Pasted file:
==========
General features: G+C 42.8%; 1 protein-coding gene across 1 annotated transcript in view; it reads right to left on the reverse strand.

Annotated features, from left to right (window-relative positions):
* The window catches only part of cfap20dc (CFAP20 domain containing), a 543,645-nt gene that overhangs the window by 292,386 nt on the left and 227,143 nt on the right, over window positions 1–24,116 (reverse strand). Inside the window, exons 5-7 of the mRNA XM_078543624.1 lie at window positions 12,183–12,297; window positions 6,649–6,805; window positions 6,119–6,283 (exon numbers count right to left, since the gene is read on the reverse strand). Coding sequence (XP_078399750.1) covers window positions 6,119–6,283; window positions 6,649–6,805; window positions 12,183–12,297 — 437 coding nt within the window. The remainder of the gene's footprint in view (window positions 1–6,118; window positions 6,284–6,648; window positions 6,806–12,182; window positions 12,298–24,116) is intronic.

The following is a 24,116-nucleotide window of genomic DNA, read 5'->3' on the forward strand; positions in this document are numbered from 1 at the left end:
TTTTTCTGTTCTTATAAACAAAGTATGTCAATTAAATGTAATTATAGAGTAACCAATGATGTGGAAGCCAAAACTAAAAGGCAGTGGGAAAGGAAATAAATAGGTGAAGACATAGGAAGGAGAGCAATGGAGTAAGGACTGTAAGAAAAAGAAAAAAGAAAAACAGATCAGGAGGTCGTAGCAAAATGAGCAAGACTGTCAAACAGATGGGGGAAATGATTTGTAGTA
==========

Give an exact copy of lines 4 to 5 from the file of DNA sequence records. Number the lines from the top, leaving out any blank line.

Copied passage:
The following is a 24,116-nucleotide window of genomic DNA, read 5'->3' on the forward strand; positions in this document are numbered from 1 at the left end:
TTTTTCTGTTCTTATAAACAAAGTATGTCAATTAAATGTAATTATAGAGTAACCAATGATGTGGAAGCCAAAACTAAAAGGCAGTGGGAAAGGAAATAAATAGGTGAAGACATAGGAAGGAGAGCAATGGAGTAAGGACTGTAAGAAAAAGAAAAAAGAAAAACAGATCAGGAGGTCGTAGCAAAATGAGCAAGACTGTCAAACAGATGGGGGAAATGATTTGTAGTA